In common with Don Giovanni, the Gothic elements are not central. Often described as a ‘folk opera’, Der Freischütz relates the efforts of the young gamekeeper Max to win the heart of his beloved Agathe. The villain Kaspar has made a Satanic pact and, like Lord Ruthven in Der Vampyr, hopes to extend his life on earth at the expense of others. The memorable ‘Wolf’s Glen’ scene features the raising of the devil ‘Zamiel’ and his demonic chorus of minions.


Der Vampyr (1829), by Weber’s contemporary Heinrich Marschner, is one of the few operas in which Gothic elements are central throughout. It has a complicated genesis, being based upon a play which was in turn based upon Polidori’s The Vampyre -itself based upon a fragment by Byron!

Der Vampyr was the subject of a witty 1992 experiment by the BBC, who filmed an updated version in English and broadcast it in installments as ‘The Vampyr: A Soap Opera’. The ‘translation’ (by Charles Hart, who also provided the lyrics for Lloyd Webber’s Phantom) was so far removed that it was effectively impossible to judge the original. Ruthven becomes ‘Ripley’, a property developer in yuppie-era London. Ironically, his vampire nature makes him perfectly suited for the world of big business.

Der Vampyr was evidently popular enough throughout the nineteenth century for Gilbert and Sullivan to satirise it in Ruddigore (1887), but was only recently staged in Italy for the first time in 180 (!) years.


Wagner’s Der Fliegende Holländer (1843) is his first ‘mature’ opera, and also one of his more approachable. It is his treatment of the ‘flying dutchman’ story, which previously had been used for comic purposes. Unusually for composers, Wagner wrote his own libretti: in his hands, it became a story of redemption through love. It features such familiar tropes as the wandering ghost and the phantom ship, and tells of a romantic triangle between two mortals and the eponymous Dutchman.

Some productions have presented a more Freudian view of things, with the Dutchman a figment of the heroine Senta’s imagination.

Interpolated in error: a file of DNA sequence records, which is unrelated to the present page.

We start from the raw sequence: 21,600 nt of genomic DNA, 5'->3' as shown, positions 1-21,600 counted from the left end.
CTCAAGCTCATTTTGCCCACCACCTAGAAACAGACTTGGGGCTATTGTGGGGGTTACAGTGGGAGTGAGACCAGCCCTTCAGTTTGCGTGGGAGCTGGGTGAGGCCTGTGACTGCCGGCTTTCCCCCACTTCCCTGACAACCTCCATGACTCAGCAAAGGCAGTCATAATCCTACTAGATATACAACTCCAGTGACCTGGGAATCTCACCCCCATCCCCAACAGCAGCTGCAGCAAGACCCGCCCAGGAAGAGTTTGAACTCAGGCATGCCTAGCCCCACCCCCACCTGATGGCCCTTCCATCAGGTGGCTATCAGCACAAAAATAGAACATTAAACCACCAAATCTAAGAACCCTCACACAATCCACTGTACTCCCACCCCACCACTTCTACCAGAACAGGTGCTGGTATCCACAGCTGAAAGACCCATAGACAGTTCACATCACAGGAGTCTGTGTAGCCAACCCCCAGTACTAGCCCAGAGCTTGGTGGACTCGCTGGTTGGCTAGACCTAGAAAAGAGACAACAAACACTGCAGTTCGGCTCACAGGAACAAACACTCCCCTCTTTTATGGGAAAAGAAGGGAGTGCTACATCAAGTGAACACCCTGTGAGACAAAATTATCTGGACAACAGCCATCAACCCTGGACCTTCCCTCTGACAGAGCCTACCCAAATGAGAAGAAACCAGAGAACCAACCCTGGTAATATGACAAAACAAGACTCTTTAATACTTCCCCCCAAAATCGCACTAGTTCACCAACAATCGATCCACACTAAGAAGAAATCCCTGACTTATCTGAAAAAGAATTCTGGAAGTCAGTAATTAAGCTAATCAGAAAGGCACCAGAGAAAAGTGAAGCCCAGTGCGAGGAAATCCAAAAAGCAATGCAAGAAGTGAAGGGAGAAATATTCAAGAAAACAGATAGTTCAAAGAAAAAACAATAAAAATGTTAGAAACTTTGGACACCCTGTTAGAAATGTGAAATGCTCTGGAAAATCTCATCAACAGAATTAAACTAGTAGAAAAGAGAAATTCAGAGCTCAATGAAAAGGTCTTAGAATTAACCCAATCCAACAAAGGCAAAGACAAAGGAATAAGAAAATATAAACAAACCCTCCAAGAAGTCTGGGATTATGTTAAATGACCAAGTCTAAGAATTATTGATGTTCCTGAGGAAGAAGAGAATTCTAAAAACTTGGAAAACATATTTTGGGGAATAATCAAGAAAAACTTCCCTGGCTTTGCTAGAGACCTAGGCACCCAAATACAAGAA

Gounod’s Faust (1859) was once among the most popular of all operas, but performances are now a relative rarity. Like other French operas of the period, Faust consists of five acts and a ballet. It is based on Goethe’s Faust Part One, with the ending changed (though Ken Russell’s strange production, which contradicted the text in many ways, saw Marguerite executed as in the poem.)

Faust himself is a bit of a bore, selling his soul for the love of a girl whom he then proceeds to drive mad, but Mephistopheles is a marvelous creation. He is by turns comic and sinister, even if he lacks the biting satire of Goethe’s original.

This opera is deeply important for Leroux’s Phantom of the Opera and many of its subsequent adaptations (some of which actually fused the two stories). Gounod also wrote an opera called La nonne sanglante (‘The Bloody Nun’), which is apparently adapted by the prolific Eugène Scribe from an episode in The Monk. Goethe’s Faust was also adapted as Mefistofele (1861) by Arrigo Boito who, as librettist instead of composer, would collaborate on Verdi’s last two operas, Otello (1887) and Falstaff (1893). Curiously, Mefistofele was featured in Batman Begins. Draw from that what you will…